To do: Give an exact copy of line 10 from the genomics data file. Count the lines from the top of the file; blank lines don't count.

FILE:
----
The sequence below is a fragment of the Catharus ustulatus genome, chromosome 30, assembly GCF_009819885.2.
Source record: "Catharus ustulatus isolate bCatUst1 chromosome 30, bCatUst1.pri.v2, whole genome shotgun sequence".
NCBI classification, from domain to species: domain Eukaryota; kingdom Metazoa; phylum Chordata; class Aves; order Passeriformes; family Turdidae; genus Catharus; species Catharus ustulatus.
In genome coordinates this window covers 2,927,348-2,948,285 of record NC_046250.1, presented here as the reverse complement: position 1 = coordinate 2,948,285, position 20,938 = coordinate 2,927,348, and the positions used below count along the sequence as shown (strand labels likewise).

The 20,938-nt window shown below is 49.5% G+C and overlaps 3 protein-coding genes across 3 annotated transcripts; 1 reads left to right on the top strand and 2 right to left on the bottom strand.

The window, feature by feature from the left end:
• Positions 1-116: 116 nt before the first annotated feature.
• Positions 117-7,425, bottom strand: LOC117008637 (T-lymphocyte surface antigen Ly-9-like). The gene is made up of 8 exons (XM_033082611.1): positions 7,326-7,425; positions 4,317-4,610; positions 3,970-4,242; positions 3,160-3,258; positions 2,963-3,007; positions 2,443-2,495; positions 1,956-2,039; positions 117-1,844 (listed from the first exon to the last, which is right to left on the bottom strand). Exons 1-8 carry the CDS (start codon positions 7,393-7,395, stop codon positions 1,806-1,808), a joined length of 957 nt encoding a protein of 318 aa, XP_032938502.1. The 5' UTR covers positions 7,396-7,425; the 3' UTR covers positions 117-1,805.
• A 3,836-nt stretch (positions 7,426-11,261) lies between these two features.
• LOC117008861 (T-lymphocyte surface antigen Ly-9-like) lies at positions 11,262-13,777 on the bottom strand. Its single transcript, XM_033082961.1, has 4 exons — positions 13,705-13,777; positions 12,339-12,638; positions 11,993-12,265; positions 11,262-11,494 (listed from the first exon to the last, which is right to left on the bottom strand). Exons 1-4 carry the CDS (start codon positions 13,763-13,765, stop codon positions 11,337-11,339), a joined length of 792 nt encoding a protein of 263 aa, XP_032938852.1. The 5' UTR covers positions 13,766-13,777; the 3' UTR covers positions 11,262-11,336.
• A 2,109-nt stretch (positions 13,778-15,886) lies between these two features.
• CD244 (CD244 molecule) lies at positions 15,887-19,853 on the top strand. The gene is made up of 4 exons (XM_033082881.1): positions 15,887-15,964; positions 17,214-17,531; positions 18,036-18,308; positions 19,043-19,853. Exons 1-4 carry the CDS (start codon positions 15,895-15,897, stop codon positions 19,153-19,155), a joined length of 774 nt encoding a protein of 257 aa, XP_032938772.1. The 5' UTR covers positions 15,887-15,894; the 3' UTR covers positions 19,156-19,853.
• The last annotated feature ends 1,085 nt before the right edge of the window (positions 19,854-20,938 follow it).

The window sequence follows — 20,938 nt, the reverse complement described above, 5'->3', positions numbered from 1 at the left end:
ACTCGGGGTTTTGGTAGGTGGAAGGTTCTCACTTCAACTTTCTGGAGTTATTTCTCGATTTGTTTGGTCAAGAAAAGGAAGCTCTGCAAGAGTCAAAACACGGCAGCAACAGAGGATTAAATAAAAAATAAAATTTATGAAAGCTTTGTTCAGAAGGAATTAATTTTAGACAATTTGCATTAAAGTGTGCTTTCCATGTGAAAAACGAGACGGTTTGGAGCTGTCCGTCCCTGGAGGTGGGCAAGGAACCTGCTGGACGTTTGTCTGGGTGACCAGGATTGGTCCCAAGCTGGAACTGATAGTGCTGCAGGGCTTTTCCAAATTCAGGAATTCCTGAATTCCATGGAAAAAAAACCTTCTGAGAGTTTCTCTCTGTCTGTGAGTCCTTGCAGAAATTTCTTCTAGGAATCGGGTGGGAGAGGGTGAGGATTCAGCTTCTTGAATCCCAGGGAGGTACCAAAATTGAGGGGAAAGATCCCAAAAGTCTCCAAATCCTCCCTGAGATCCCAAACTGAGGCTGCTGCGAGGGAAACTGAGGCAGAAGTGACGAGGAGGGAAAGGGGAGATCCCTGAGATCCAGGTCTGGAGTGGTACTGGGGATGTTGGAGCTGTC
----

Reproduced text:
• LOC117008861 (T-lymphocyte surface antigen Ly-9-like) lies at positions 11,262-13,777 on the bottom strand. Its single transcript, XM_033082961.1, has 4 exons — positions 13,705-13,777; positions 12,339-12,638; positions 11,993-12,265; positions 11,262-11,494 (listed from the first exon to the last, which is right to left on the bottom strand). Exons 1-4 carry the CDS (start codon positions 13,763-13,765, stop codon positions 11,337-11,339), a joined length of 792 nt encoding a protein of 263 aa, XP_032938852.1. The 5' UTR covers positions 13,766-13,777; the 3' UTR covers positions 11,262-11,336.